As a young priest Fr. Michael Marchi lived at the General House of the order, which, along with the Church of St. Alphonsus, was built on the same piece of land on which the Church of St. Matthew once stood. One day, while the community was at recreation, he had the opportunity of sharing this recollection from his youth with his fellow religious. One of the priests mentioned that he had learned that a miraculous image of the Blessed Virgin had once been venerated in the Church of St. Matthew, which once stood there, but that it had been lost many years earlier. At this Fr. Marchi broke in: “But it is not lost! I know that picture — it is called Our Mother of Perpetual Help. I saw it often during the years of 1850 and 1851 when I was a young student. It is in the chapel of the Augustinian monastery of Santa Maria in Posterula.” Father went on to explain what Brother Augustine had often told him about the image and its origin.
The Redemptorists now knew where the miraculous picture could be found, but they did not know about Our Lady’s command. The time had not come for the icon to come out of obscurity. It was several years later, because of a sermon given by a Jesuit priest in one of the churches of Rome, that the icon was finally returned to the place where Our Lady wished it to be honored. On February 7th, 1863, Fr. Francis Blosi gave a sermon about several of the famous pictures enshrined in the churches of Rome. Among them, he described the miraculous painting of Our Lady of Perpetual Help, that was once enshrined in the Church of St. Matthew. He appealed to his listeners that anyone there, who might know its whereabouts, should remind its possessor that the Blessed Virgin had commanded that it be honored between the Basilicas of St. Mary Major and St. John Lateran.
When the Redemptorists heard this, they went to their superior general, Fr. Nicolas Mauron, begging him to procure the picture, from the Augustinians, for their church, which stood on the site of the old Church of St. Matthew. On December 11, 1865, Fr. Mauron obtained an audience with Pope Pius IX and laid the matter before him. Pope Pius IX, had, as a boy, prayed before the picture of Our Lady of Perpetual Help in San Matteo (St. Matthew’s), and was very interested in the discovery. But at that time, the ruins of San Matteo were in the grounds of a convent of the Redemptorists—the Congregation of the Most Holy Redeemer—founded by St. Alphonsus Liguori (1696-1787).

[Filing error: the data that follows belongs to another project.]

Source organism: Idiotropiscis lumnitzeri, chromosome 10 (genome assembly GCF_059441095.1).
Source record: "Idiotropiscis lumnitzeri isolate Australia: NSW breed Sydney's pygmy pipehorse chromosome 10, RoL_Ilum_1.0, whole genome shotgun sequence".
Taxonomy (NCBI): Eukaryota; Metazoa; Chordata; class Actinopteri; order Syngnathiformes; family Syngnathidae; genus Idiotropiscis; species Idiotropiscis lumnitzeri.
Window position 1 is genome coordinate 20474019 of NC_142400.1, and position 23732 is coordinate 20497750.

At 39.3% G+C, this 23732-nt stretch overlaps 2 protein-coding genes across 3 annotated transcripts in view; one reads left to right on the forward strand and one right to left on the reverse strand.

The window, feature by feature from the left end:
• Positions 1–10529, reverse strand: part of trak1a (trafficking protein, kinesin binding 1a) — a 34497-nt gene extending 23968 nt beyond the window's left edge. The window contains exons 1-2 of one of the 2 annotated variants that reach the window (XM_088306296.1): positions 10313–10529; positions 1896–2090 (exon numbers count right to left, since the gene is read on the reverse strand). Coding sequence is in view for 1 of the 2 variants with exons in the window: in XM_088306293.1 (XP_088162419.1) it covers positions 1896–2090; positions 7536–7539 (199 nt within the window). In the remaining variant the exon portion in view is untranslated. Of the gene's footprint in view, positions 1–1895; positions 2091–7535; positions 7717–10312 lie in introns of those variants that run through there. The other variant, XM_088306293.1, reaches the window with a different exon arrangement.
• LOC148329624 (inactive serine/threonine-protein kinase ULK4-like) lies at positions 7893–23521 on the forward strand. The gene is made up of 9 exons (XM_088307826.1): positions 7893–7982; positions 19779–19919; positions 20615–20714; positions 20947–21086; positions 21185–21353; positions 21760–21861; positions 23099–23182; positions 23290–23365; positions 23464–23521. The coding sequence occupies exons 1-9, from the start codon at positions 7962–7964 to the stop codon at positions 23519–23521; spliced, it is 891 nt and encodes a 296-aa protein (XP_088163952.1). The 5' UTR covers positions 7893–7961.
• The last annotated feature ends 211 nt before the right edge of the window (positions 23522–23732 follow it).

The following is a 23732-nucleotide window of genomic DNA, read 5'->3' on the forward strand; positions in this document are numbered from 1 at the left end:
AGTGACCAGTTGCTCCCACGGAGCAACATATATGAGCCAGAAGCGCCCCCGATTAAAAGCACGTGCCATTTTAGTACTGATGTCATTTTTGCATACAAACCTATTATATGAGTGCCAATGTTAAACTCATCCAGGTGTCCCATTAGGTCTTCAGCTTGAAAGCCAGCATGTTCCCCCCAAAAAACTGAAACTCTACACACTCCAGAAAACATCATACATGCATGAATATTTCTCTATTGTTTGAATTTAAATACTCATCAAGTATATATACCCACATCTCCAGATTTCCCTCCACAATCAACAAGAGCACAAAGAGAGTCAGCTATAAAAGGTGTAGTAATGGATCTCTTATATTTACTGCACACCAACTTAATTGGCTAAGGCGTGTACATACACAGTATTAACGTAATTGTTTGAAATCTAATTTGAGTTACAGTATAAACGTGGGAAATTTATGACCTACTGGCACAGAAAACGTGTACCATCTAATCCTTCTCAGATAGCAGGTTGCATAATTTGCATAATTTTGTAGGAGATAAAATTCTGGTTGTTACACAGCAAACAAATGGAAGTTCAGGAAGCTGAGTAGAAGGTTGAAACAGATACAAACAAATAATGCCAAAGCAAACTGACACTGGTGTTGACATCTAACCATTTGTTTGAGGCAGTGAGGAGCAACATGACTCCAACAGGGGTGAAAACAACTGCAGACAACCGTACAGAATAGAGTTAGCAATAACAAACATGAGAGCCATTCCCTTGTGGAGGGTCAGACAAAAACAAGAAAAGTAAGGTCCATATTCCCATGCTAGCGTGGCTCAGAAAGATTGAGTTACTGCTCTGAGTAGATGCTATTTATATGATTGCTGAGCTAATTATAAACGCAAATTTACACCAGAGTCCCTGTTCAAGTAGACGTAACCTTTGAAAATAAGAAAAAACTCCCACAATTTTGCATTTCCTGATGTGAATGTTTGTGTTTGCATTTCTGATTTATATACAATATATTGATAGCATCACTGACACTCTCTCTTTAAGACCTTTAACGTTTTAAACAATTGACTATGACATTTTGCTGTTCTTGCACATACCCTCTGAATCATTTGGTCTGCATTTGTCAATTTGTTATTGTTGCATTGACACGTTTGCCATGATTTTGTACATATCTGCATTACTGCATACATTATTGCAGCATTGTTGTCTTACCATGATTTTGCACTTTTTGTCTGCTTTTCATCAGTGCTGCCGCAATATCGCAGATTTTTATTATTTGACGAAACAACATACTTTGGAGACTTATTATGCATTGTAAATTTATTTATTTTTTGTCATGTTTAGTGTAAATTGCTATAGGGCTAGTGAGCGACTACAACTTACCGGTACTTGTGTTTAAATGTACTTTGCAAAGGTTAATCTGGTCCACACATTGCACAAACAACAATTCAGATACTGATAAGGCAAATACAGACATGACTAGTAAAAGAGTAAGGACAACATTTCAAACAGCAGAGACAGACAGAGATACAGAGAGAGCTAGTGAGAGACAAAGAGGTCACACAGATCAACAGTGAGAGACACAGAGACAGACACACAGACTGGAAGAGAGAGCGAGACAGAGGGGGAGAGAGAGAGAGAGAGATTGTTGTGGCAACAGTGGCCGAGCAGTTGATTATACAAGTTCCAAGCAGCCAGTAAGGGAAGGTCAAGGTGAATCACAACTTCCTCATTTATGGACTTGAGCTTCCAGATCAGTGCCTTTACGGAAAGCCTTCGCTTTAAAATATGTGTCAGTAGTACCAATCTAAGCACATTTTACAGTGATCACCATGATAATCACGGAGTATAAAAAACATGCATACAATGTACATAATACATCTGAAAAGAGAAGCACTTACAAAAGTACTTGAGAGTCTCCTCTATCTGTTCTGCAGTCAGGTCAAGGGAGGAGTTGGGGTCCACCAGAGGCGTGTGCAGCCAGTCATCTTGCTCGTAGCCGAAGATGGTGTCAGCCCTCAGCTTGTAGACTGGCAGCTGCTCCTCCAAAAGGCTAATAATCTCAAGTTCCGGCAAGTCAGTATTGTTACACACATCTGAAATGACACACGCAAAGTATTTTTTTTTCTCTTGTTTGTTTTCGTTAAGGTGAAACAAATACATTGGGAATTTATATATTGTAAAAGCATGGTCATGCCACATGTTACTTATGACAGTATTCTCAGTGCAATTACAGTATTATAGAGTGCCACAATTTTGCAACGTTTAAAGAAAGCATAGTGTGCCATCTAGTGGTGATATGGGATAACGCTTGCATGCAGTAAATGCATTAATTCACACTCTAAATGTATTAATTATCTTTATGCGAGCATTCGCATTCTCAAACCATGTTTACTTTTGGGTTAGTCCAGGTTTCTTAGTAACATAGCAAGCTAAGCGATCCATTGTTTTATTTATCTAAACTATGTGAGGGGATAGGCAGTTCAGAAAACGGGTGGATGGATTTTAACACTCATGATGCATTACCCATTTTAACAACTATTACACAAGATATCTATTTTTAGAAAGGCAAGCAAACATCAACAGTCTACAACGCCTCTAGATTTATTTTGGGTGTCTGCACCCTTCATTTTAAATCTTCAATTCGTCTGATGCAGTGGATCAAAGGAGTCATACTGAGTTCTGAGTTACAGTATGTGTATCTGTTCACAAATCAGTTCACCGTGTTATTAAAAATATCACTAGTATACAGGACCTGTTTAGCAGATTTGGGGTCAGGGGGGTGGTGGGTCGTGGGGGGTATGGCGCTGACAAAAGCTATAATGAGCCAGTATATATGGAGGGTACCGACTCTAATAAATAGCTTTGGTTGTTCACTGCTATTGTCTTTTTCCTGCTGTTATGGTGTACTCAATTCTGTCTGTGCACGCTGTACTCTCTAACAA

Make Her Known!
After hearing the story, the Pope was convinced that it was God’s Will that the icon again be given public veneration, in the location specified by the Blessed Virgin, and so he decided that the Augustinians would have to relinquish ownership so that the picture could be returned to the location of St. Matthew’s—now in the hands of the Redemptorists. Meanwhile, after Napoleon’s destruction of St. Matthew’s church, the Redemptorists had built a new church near the site of the destroyed St. Matthew’s, and had named it St. Alphonsus (San Alfonso)—in honor of their founder, St. Alphonsus Liguori. According to tradition, this was when Pope Pius IX told the Redemptorist Superior General: “Spare no effort to make Our Lady of Perpetual Help known and venerated, because this Madonna will save the world.”
The Holy Father at once took a piece of paper and wrote a short memorandum ordering the Augustinian Fathers of St. Mary in Posterula to surrender the picture to the Redemptorists, on condition that the Redemptorists supply the Augustinians with another picture of Our Lady or a good copy of the icon of Perpetual Help. The short note read as follows:
“December 11, 1865. The Cardinal prefect will call the Superior of the little community of Santa Maria in Posterula, and will tell him it is Our will that the Image of the most holy Mary, of which this petition treats, be returned between St. John’s and St. Mary Major’s. However, the Superior of the Congregation of the Most Holy Redeemer is obliged to substitute another suitable picture. [sgned] Pope Pius IX.”
The Augustinians were stunned to see the note from the Holy Father, for they had no idea that what a treasure they had had in their possession. The Icon meant much to the Augustinians, but when the two Redemptorists came armed with the Pope’s signed memorandum, what could they do but obey? Although they were sad to see the picture leave their monastery, they rejoiced to see it returned to the place where the Blessed Virgin desired it to be honored. In place of the original picture, they were given an exact replica within a short time.
Day of Great Celebration